THE MISADVENTURES OF TV’S MOST RECOGNIZABLE FOLLICULARLY CHALLENGED CELEBRITY REMAIN FUNNY AND INSIGHTFUL.
Ask “Who is the most famous bald character on television?” and chances are the answer you get will be “Homer Simpson.” He’s no role model, but he’s instantly recognizable – and he often resonates with others with “very high foreheads.”
“Simpson and Delilah,” written by Jon Vitti, was the second show of “The Simpsons’” second season. While the series was still a season away from really hitting its stride, this episode ranks up there with the best of them. And it’s one that speaks to people with hair loss issues in a substantive, sensitive and, of course, funny way. We can relate even as we laugh ourselves silly.
In the episode, Homer sees a commercial for a new hair growth product called “Dimoxinil” (a name clearly modeled on the real life minoxidil, or Rogaine), which claims to allow users to grow “as much or as little” hair as they want. Naturally, this news delights Homer, who empties out a medicine cabinet overflowing with ineffective hair growth products (with names such as “Gorilla Man,” ”Hair Chow,” ”Bald Buster,” and ”U Wanna B Hair-E.”)
But when Homer tries to obtain Dimoxinil, he is devastated to learn that a six-month supply would cost a whopping $1,000. He is offered the cheaper alternative, “Hair in a Drum,” but is warned that “any hair growth you experience while using it will be purely coincidental.”
At work the next day, co-worker Lenny encourages Homer to use the company’s medical insurance plan to get the Dimoxinil, dismissing Homer’s hesitation about the legality of this by stating “Why should you get nothing while some guy who loses a finger hits the jackpot?”
Homer with hair
Homer charges the Dimoxinil to his medical insurance and immediately uses it, with quick results: the next morning he awakens with a full head of long beautiful hair.
This causes a noticeable change in Homer. Wife Marge says he’s “friskier” than he’s been in years and Homer’s boss Mr. Burns promotes him to junior executive, thinking him a “young go-getter” who is “dynamic and resourceful” solely because of his restored hair.
Helped by his incredibly efficient and resourceful secretary, Karl, Homer is definitely on the move – until Smithers, Mr. Burns’ right hand man, does some snooping and finds Homer’s insurance form for Dimoxinil.
All looks black for Homer when Smithers confronts him about this, but Karl takes the fall, claiming he filled out the form and that Homer knew nothing about it. Before he leaves, Karl gives Homer a speech he has prepared for Homer to read the next day at a crucial executive meeting.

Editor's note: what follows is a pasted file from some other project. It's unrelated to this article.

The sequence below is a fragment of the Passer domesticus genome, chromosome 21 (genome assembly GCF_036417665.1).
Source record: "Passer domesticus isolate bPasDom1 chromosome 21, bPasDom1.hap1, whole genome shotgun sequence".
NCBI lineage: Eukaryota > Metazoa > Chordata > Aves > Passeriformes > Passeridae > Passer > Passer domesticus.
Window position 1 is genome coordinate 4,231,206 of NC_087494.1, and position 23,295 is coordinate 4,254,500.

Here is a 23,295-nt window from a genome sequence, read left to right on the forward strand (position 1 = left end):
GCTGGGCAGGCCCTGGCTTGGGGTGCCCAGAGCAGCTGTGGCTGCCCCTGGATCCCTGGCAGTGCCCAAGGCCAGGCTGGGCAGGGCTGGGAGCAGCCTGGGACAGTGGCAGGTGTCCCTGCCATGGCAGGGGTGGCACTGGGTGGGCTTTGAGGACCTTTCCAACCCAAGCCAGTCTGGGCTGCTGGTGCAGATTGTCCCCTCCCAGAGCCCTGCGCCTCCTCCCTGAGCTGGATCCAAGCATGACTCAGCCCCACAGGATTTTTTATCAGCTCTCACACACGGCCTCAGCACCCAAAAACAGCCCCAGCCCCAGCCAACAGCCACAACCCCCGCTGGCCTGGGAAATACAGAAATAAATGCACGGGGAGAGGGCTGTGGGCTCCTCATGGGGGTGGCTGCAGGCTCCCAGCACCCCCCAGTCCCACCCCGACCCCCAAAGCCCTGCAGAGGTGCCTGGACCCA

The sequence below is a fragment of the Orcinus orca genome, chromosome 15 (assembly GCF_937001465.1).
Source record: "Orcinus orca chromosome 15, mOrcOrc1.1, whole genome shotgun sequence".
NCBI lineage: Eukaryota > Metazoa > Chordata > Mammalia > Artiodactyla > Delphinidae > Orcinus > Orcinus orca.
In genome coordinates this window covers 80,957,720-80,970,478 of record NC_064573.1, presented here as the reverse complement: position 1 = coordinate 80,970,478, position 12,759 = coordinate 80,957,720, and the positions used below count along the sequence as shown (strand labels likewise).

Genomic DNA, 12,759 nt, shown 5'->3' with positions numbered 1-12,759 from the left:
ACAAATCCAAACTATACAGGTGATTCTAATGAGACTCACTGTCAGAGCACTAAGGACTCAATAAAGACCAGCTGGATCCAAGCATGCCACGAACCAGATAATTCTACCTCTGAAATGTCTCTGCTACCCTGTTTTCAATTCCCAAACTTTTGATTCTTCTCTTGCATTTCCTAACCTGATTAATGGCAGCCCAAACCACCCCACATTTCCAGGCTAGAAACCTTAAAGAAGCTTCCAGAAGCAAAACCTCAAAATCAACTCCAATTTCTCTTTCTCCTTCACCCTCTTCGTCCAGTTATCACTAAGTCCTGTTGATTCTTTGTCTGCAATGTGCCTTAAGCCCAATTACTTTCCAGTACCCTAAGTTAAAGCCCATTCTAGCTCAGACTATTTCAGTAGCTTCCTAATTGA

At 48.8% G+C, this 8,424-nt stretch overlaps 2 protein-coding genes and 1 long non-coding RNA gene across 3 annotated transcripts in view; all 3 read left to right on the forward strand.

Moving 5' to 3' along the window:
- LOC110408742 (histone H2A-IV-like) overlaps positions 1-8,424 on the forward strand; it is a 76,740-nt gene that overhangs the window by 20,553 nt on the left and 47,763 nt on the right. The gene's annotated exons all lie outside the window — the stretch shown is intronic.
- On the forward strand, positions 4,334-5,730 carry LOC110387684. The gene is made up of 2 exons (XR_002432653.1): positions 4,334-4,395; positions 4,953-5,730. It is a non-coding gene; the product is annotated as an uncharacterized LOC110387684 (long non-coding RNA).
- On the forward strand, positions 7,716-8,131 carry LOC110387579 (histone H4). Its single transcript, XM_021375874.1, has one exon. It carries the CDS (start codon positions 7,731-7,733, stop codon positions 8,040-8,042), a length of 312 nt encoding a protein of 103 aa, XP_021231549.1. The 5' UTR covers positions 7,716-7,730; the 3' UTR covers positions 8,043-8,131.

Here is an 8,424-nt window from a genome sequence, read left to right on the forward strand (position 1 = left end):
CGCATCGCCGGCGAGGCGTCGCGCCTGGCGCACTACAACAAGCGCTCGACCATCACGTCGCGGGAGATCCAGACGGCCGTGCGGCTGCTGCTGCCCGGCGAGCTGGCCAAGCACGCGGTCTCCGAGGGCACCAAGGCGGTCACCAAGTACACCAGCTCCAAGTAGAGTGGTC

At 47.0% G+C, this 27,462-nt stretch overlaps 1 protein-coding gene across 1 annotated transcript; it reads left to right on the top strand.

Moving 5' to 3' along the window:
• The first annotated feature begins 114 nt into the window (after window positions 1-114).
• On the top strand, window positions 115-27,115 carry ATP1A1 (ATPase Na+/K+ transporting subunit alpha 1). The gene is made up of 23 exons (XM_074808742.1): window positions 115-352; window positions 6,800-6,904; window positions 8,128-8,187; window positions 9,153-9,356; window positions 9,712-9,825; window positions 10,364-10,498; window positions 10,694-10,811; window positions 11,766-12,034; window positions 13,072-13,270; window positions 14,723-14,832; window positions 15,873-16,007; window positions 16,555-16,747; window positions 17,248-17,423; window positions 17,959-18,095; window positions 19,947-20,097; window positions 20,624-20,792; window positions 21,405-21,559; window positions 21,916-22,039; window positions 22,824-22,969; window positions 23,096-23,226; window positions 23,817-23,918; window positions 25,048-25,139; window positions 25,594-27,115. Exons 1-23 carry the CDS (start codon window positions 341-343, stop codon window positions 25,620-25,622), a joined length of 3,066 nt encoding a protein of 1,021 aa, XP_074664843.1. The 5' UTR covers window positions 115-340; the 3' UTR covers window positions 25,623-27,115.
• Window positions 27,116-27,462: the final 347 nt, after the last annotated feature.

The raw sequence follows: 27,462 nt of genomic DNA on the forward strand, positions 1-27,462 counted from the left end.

That night, Bart sneaks into Homer’s room and, imagining how he would look with a beatnik goatee, splashes Dimoxinil on his face. Unfortunately, he drops the bottle and every last drop of the precious hair growth formula pours into the carpet.
The next day, having been deprived of his nightly treatment, Homer awakens with no hair once again. Despite a pep talk from Karl, his speech is a disaster: the content of his speech is impressive, but the audience refuses to accept him because he’s bald. (“Some nerve telling us how to run the plant. He doesn’t even have hair!”) Busted back down to his old nowhere job, Homer goes home depressed and in bed admits he’s afraid Marge won’t love him as much as before. In a tender ending, Marge confirms that his hair, or lack of it, makes no difference to her as she sings “You Are So Beautiful” to him.
The Simpsons explore the depth of hair loss
It may only be a cartoon, but “Simpson and Delilah” speaks eloquently (if amusingly) about the difficulties encountered by many people who experience hair loss. Appearances are crucial in our society, and most people get locked in to a particular mode of defining how they look, a mode that begins in youth when they have hair. So when they start to lose that hair, it can cause a crisis of confidence.
Not for everyone. Some people accept hair loss as a part of their lives. They may miss some of the things associated with having hair, but they realize that they’re still the same person and that though they may look different than they used to, that doesn’t mean they aren’t still attractive.
But for others it can be devastating. A loss of comfort in the way we look can lead to a loss of confidence in many matters. We can feel that our whole lives have been transformed, and not for the better. If we can’t come to accept the way we look, or if we can’t find a way of working with our hair loss – hats, hairpieces, plugs, etc. – that makes us feel comfortable, we can feel as if our lives are derailing.
We sympathize with Homer’s desperation to get the Dimoxinil. We laugh at the manner in which his life turns totally around once he regains his hair, but deep inside many of us, we believe that we could also be “better” if we only had our hair back. And we understand the crippling blow that Homer feels when he once again loses his hair and understand his fear that everything will turn black, even down to losing his loved one.
It’s not true, of course, and Homer finds that out. Ultimately, this very funny episode reinforces through laughter the truth that many of us find so difficult to accept: we are who we say we are, not who our hair says we are and … most importantly, there are many Marge Simpson types among us capable and willing to see the deeper attractions and true beauty of people, regardless of their hair loss.
The Simpsons 202 Simpson and Delilah